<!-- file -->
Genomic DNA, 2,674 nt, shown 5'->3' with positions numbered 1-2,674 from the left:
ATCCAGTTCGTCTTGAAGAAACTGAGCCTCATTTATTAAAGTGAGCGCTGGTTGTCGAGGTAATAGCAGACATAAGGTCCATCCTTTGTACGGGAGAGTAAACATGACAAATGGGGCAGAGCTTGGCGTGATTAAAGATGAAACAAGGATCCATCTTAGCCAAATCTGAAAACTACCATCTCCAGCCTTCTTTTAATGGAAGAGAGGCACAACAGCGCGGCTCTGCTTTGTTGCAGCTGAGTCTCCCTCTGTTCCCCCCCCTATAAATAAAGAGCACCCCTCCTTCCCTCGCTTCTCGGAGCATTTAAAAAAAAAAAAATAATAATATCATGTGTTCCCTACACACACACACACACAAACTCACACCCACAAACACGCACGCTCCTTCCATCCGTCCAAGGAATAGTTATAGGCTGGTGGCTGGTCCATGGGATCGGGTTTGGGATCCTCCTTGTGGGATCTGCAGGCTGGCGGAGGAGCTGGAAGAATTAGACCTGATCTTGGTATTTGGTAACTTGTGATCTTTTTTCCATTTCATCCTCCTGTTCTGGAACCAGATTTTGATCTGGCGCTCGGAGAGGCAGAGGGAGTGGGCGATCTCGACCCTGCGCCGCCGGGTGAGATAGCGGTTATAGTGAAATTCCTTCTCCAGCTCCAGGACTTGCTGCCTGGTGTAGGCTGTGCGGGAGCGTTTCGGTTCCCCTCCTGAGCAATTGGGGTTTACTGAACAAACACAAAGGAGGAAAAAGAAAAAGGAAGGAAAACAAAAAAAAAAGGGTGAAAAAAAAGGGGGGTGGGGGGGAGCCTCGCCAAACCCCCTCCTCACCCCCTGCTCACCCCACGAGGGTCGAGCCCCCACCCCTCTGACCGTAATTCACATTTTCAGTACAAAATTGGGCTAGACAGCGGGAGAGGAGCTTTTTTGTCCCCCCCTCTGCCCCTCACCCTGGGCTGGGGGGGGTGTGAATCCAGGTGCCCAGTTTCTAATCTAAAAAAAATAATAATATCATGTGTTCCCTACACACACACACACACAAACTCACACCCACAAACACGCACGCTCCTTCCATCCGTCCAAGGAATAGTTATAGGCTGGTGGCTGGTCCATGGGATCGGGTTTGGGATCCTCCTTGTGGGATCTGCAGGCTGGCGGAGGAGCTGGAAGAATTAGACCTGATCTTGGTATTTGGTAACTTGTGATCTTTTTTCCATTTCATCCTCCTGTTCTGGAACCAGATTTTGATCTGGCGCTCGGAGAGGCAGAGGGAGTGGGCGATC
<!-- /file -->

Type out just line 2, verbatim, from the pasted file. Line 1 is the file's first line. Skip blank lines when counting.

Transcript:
ATCCAGTTCGTCTTGAAGAAACTGAGCCTCATTTATTAAAGTGAGCGCTGGTTGTCGAGGTAATAGCAGACATAAGGTCCATCCTTTGTACGGGAGAGTAAACATGACAAATGGGGCAGAGCTTGGCGTGATTAAAGATGAAACAAGGATCCATCTTAGCCAAATCTGAAAACTACCATCTCCAGCCTTCTTTTAATGGAAGAGAGGCACAACAGCGCGGCTCTGCTTTGTTGCAGCTGAGTCTCCCTCTGTTCCCCCCCCTATAAATAAAGAGCACCCCTCCTTCCCTCGCTTCTCGGAGCATTTAAAAAAAAAAAAATAATAATATCATGTGTTCCCTACACACACACACACACAAACTCACACCCACAAACACGCACGCTCCTTCCATCCGTCCAAGGAATAGTTATAGGCTGGTGGCTGGTCCATGGGATCGGGTTTGGGATCCTCCTTGTGGGATCTGCAGGCTGGCGGAGGAGCTGGAAGAATTAGACCTGATCTTGGTATTTGGTAACTTGTGATCTTTTTTCCATTTCATCCTCCTGTTCTGGAACCAGATTTTGATCTGGCGCTCGGAGAGGCAGAGGGAGTGGGCGATCTCGACCCTGCGCCGCCGGGTGAGATAGCGGTTATAGTGAAATTCCTTCTCCAGCTCCAGGACTTGCTGCCTGGTGTAGGCTGTGCGGGAGCGTTTCGGTTCCCCTCCTGAGCAATTGGGGTTTACTGAACAAACACAAAGGAGGAAAAAGAAAAAGGAAGGAAAACAAAAAAAAAAGGGTGAAAAAAAAGGGGGGTGGGGGGGAGCCTCGCCAAACCCCCTCCTCACCCCCTGCTCACCCCACGAGGGTCGAGCCCCCACCCCTCTGACCGTAATTCACATTTTCAGTACAAAATTGGGCTAGACAGCGGGAGAGGAGCTTTTTTGTCCCCCCCTCTGCCCCTCACCCTGGGCTGGGGGGGGTGTGAATCCAGGTGCCCAGTTTCTAATCTAAAAAAAATAATAATATCATGTGTTCCCTACACACACACACACACAAACTCACACCCACAAACACGCACGCTCCTTCCATCCGTCCAAGGAATAGTTATAGGCTGGTGGCTGGTCCATGGGATCGGGTTTGGGATCCTCCTTGTGGGATCTGCAGGCTGGCGGAGGAGCTGGAAGAATTAGACCTGATCTTGGTATTTGGTAACTTGTGATCTTTTTTCCATTTCATCCTCCTGTTCTGGAACCAGATTTTGATCTGGCGCTCGGAGAGGCAGAGGGAGTGGGCGATC